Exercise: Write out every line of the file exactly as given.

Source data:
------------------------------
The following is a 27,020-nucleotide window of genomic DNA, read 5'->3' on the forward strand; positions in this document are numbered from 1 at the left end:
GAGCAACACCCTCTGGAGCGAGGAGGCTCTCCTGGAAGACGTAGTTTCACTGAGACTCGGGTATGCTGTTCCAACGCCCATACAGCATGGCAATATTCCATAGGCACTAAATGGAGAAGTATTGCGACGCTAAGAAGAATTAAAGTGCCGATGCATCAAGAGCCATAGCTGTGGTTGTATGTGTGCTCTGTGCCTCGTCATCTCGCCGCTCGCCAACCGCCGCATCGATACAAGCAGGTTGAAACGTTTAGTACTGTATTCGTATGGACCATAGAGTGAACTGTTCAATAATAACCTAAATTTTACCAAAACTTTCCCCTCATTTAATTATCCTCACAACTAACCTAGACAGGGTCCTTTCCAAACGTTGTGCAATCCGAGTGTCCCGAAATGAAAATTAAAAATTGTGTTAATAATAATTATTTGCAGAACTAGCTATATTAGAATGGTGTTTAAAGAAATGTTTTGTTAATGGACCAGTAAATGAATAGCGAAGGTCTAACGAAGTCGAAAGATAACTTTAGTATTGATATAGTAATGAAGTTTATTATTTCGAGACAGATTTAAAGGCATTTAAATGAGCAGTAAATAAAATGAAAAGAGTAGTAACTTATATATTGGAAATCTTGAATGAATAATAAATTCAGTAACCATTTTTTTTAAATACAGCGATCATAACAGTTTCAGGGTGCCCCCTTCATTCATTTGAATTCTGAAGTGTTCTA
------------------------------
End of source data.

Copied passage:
The following is a 27,020-nucleotide window of genomic DNA, read 5'->3' on the forward strand; positions in this document are numbered from 1 at the left end:
GAGCAACACCCTCTGGAGCGAGGAGGCTCTCCTGGAAGACGTAGTTTCACTGAGACTCGGGTATGCTGTTCCAACGCCCATACAGCATGGCAATATTCCATAGGCACTAAATGGAGAAGTATTGCGACGCTAAGAAGAATTAAAGTGCCGATGCATCAAGAGCCATAGCTGTGGTTGTATGTGTGCTCTGTGCCTCGTCATCTCGCCGCTCGCCAACCGCCGCATCGATACAAGCAGGTTGAAACGTTTAGTACTGTATTCGTATGGACCATAGAGTGAACTGTTCAATAATAACCTAAATTTTACCAAAACTTTCCCCTCATTTAATTATCCTCACAACTAACCTAGACAGGGTCCTTTCCAAACGTTGTGCAATCCGAGTGTCCCGAAATGAAAATTAAAAATTGTGTTAATAATAATTATTTGCAGAACTAGCTATATTAGAATGGTGTTTAAAGAAATGTTTTGTTAATGGACCAGTAAATGAATAGCGAAGGTCTAACGAAGTCGAAAGATAACTTTAGTATTGATATAGTAATGAAGTTTATTATTTCGAGACAGATTTAAAGGCATTTAAATGAGCAGTAAATAAAATGAAAAGAGTAGTAACTTATATATTGGAAATCTTGAATGAATAATAAATTCAGTAACCATTTTTTTTAAATACAGCGATCATAACAGTTTCAGGGTGCCCCCTTCATTCATTTGAATTCTGAAGTGTTCTA